Making an appointment with a colossus

When I was an elementary school student, I hesitated for a while whenever I had to call my friend home. Supposedly my friend’s mother answers the phone. What am I supposed to say to her? What if I accidentally use a rude expression? What if they are busy? But in fact, it was not the problem about a rhetorical problem. I cannot explain this feeling except for this prosaic explanation: I felt so burdened. And it is still difficult for me to contact with the doyen of the opera singers.

Yesterday I happened to meet Park Soo-Kil after the opera, Le Nozze di Figaro of 18th Korea Chamber Opera Festival and asked him to call tomorrow for an interview appointment. He did not give any information about the specific time to call him, and I guess he might intend that call him anytime. It made me even more frustrated. I should have asked him about the exact time! Finally,  I had in mind to call him at 2 pm. But as I also had to fit this interview schedule around Soprano Jang, who will talk together as a facilitator and a former student of him, it was about 4 pm when I was ready to call him.

I finally called, and he picked up the phone as if he was already waiting. The arrangement was easier than I expected. I could easily answer his questions about the purpose of the interview as well as who I am. It was not hard work. Indeed, it was not a difficult task at all.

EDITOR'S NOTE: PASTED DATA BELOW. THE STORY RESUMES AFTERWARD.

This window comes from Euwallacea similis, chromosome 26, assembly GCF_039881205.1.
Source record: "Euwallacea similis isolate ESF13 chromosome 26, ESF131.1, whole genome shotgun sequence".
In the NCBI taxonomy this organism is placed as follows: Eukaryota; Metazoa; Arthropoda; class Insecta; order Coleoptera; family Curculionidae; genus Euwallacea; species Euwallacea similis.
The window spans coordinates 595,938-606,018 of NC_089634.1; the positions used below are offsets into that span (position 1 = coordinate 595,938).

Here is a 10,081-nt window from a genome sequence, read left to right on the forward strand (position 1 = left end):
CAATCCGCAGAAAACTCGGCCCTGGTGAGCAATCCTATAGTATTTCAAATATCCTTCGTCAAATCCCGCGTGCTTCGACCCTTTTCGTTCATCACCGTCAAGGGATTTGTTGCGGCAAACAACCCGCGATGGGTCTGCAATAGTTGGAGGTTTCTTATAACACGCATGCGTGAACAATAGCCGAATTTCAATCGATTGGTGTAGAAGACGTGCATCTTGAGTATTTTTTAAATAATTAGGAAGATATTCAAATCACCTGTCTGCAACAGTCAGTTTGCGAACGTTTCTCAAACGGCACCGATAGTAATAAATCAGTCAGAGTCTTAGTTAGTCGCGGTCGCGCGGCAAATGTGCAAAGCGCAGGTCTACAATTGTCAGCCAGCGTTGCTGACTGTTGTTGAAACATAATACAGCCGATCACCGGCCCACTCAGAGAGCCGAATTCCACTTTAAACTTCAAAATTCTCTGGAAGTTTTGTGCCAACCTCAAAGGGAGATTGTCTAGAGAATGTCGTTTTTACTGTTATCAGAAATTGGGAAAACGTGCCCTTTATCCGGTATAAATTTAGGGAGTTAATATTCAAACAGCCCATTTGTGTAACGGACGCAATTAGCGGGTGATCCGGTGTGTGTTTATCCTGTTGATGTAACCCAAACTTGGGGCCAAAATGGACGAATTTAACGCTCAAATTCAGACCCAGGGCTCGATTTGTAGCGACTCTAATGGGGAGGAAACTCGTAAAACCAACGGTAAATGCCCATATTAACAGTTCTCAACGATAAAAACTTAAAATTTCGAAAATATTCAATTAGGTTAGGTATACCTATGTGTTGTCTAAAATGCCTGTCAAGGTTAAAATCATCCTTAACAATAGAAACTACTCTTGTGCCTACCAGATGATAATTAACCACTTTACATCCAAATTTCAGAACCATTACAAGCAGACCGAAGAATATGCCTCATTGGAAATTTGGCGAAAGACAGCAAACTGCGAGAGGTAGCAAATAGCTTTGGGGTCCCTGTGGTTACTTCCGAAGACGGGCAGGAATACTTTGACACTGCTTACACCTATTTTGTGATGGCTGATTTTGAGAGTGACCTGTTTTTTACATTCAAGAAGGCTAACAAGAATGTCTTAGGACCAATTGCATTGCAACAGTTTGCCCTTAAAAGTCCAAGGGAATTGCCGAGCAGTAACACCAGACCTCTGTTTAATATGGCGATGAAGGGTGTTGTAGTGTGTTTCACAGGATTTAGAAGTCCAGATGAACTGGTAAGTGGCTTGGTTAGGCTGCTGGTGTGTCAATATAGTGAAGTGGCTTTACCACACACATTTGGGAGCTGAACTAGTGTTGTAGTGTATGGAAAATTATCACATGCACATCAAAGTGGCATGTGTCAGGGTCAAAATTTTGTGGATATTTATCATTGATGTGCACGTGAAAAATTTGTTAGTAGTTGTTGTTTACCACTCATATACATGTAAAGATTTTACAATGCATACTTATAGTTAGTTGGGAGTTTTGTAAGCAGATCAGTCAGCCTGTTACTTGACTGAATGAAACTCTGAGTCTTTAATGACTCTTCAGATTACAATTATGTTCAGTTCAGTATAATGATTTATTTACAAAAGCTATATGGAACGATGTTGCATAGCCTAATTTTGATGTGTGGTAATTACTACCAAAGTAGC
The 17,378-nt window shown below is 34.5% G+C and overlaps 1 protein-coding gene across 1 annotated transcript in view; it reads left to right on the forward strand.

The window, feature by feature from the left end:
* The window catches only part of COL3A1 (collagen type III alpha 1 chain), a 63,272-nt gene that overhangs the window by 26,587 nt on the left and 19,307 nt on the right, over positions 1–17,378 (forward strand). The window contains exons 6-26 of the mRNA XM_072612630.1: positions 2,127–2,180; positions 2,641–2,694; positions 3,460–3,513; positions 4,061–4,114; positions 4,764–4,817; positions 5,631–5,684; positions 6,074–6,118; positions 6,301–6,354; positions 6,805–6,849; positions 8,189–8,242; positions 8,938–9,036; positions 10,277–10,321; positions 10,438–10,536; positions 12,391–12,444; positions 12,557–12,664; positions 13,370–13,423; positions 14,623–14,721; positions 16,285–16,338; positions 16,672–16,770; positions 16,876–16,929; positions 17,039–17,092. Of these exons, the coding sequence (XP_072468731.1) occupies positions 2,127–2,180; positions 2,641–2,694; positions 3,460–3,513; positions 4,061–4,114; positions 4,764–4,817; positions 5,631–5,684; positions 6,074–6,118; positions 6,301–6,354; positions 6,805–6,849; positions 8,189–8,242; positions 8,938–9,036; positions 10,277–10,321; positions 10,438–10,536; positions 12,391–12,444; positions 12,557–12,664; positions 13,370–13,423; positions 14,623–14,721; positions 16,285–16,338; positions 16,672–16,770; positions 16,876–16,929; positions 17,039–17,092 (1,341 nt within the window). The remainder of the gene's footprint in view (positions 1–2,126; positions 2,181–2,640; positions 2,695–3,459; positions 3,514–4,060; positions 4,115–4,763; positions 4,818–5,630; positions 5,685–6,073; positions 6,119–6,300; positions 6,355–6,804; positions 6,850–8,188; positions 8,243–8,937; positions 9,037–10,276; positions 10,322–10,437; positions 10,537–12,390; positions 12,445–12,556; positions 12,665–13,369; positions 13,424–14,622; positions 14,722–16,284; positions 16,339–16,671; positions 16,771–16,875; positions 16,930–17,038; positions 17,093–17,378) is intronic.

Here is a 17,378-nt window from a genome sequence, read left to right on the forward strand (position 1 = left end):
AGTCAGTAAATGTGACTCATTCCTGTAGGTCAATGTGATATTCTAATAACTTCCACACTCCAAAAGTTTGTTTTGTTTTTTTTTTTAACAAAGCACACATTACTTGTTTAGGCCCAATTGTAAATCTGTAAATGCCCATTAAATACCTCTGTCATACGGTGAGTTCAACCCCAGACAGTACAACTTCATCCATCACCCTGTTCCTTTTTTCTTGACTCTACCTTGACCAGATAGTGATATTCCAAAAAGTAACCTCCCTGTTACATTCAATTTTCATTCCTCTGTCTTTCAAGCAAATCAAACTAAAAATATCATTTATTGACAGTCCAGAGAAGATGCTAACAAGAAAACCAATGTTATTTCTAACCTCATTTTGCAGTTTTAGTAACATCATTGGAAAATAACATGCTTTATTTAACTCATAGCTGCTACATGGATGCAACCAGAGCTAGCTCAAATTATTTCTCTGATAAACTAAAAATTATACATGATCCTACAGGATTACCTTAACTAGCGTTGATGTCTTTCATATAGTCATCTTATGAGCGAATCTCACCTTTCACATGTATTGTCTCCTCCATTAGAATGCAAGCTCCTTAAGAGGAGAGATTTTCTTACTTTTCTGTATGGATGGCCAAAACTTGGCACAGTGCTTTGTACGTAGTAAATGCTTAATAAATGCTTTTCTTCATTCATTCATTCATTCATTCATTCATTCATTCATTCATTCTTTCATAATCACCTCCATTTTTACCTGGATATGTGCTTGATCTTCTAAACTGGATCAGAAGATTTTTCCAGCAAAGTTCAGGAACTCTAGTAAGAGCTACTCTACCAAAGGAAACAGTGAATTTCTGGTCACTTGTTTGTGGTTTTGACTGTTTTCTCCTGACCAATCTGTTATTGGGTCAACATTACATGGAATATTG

Now all I have to do is preparing the interview. Meeting him as an interviewer is not much of a burden. Calling and making an appointment one of the prominent figures of opera in Korea was the hardest part of the interview. I am so excited to meet him.

Reading and writing are what I feel at home, and they are partly the reasons why I have wanted to be a researcher. But unexpectedly, research makes me overcome things I regarded as my weaknesses. Being a researcher seems to mean a being a better person to me.


 A Little Information about Park, Soo-Kil (1941- ) written in English

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<The New York Times>

Music: Westernization Of Korean Song   

Music: Debuts in Review By 

<The Washington Post>


River Water in My Heart (내 마음의 강물, 1998) composed by Soo-In Lee (이수인, 1939- )


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